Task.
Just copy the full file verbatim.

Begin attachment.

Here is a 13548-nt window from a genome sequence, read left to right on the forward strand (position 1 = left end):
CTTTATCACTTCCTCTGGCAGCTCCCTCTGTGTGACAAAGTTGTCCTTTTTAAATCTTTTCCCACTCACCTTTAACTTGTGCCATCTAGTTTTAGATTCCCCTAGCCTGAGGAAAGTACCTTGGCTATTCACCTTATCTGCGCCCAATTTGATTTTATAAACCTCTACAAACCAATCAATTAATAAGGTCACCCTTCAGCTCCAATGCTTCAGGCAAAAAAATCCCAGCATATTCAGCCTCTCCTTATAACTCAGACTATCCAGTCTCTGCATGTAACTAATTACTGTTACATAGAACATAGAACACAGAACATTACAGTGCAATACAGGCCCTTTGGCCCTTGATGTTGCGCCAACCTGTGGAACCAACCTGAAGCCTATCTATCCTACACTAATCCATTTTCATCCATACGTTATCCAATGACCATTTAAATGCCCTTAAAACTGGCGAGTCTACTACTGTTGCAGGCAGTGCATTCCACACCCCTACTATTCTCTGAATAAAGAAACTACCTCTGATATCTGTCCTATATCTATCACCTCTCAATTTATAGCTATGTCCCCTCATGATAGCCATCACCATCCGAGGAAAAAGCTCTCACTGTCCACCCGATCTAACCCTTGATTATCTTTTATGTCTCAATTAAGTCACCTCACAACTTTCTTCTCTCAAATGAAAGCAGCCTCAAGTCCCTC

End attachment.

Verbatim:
Here is a 13548-nt window from a genome sequence, read left to right on the forward strand (position 1 = left end):
CTTTATCACTTCCTCTGGCAGCTCCCTCTGTGTGACAAAGTTGTCCTTTTTAAATCTTTTCCCACTCACCTTTAACTTGTGCCATCTAGTTTTAGATTCCCCTAGCCTGAGGAAAGTACCTTGGCTATTCACCTTATCTGCGCCCAATTTGATTTTATAAACCTCTACAAACCAATCAATTAATAAGGTCACCCTTCAGCTCCAATGCTTCAGGCAAAAAAATCCCAGCATATTCAGCCTCTCCTTATAACTCAGACTATCCAGTCTCTGCATGTAACTAATTACTGTTACATAGAACATAGAACACAGAACATTACAGTGCAATACAGGCCCTTTGGCCCTTGATGTTGCGCCAACCTGTGGAACCAACCTGAAGCCTATCTATCCTACACTAATCCATTTTCATCCATACGTTATCCAATGACCATTTAAATGCCCTTAAAACTGGCGAGTCTACTACTGTTGCAGGCAGTGCATTCCACACCCCTACTATTCTCTGAATAAAGAAACTACCTCTGATATCTGTCCTATATCTATCACCTCTCAATTTATAGCTATGTCCCCTCATGATAGCCATCACCATCCGAGGAAAAAGCTCTCACTGTCCACCCGATCTAACCCTTGATTATCTTTTATGTCTCAATTAAGTCACCTCACAACTTTCTTCTCTCAAATGAAAGCAGCCTCAAGTCCCTC